Allstar – Round 1

So yesterday, me and Roland got the NMO soldering back together in the jeep and we got the UV5001 all set up. Just to learn the transmit was barely three blocks! 😛 Going to try and sync up with Drew or Matt and test some random antennas and see if we can get a better signal. Also on my list this week is to purchase what Roland affectionately calls a Chinese Tape Measure antenna. I ended up ordering one of these last night so that I could attempt to check in to the Monday Night Weather net for HotArc, which for 10$, if it works better than the Nagoya I bought, I’ll be super happy!

 

Late last night I started working on the next project which was to get All star set up at our office and to begin planning it’s path, which just devolved into me and Matt cursing the futility of trying to research this system. Lots of documentation everywhere, but none of it is actually… HELPFUL. So finally after much much digging, we found a small link that seemed to indicate an Alinco DR135T / EMkIII was compatible, in stock “locally”, and inexpensive.

 

SO, now we had our radio, time to find out how to connect it!

After much digging and browsing through some very old HTML websites that were built in 95 (not a joke), I came across K5TRA’s website on Allstar where he had several pictures of custom rigs he had built. Viewing these made the AHHA! light turn on and I started understanding what needed to happen. Shortly after that I came across kuggie.com, across kuggie.com, this turned out to be Kevin K. Custer  W3KKC’s website that linked to  his other websites. After reading a few of those, which were still hard to browse, but MUCH easier now that I had the AHHA moment, I decided to simply e-mail him, as his site didn’t necessarily tell you what you needed. His response to getting the Alinco hooked up to Allstar was to purchase the DRA-50, DRAC-12, and the Alinco-6 Adapter. If I understand it all correctly in the line up, my PC connects to the DRA-50 via USB-B, the DRA-50 connects to the DRAC-12 cable which is just a 6 pin basic mini-DIN cable (Could be had for cheaper on Amazon but at the risk of not all 6 conductors being actually wired), and the DRAC-12 plugs into the Alinco-6 which converts DSUB-9 (Serial) to mini-DIN-6! Voila plug and play, or as plug and play as I’m going to get with this project!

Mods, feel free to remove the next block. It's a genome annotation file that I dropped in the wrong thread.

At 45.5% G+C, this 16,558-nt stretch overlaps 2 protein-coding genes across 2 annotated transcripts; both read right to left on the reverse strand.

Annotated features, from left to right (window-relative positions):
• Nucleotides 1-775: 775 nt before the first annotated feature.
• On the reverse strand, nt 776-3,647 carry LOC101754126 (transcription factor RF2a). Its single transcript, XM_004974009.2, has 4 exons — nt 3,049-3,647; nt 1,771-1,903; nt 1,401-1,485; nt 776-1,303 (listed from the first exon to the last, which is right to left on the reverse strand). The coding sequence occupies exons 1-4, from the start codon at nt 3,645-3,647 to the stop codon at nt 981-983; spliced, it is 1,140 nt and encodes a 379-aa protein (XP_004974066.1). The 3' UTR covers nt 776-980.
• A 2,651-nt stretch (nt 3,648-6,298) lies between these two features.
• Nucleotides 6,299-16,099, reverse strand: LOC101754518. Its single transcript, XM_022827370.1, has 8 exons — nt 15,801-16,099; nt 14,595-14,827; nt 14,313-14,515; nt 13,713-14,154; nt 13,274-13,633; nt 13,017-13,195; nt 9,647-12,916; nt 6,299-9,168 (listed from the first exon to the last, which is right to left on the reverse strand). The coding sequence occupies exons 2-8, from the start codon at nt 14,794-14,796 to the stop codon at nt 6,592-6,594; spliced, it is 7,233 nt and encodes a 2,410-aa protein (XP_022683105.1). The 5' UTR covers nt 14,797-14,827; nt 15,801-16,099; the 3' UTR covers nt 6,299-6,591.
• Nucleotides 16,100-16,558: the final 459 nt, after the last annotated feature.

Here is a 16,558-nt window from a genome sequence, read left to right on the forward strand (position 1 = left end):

So I went ahead and ordered the components from Master’s Communications (Which cost me 111$), and I’m going to drive up to Plano Friday and visit Ham Shack Outlet and pick up the Alinco, and maybe lose a little more money looking around 😉

The software component is something we’re working on currently. We moved our Broadcastify server over to Linux and using Darkice and a dedicated box, but have developed a most annoying whine inside the audio feed, and haven’t been able to isolate it yet. I suspect simply a crappy motherboard and sound card, and that if I move it back to the USB Sound card the whine may clear up. But, because of this, we do add a little extra complexity to our deployments. Which I will have to remind Roland to post the documentation or at least link to the different articles we’re using so that we don’t lose track and forget how to take care of these systems in a month :P. The final intent with this system is to have multiple inputs that we are streaming to multiple locations. Ideally we will connect the allstar node to hamshack hotline, AND to our company PBX so that we can access it from anywhere, and I would like to get the Waco PD feed and the China Spring Fire feed listed as broadcastify feeds that I can also hook up to Hamshack and to our PBX as Music On Hold classes. We have about half of this done, we have the darkice program running which is streaming the input to broadcastify, and we have ice cast installed but have made no progress on making it work :(.

 

Anyways that’s today’s update, I know these are coming out weirdly spaced, but honestly, I’m just updated this as I go so that if/when we forget what we were doing we can look back and see where we were at!

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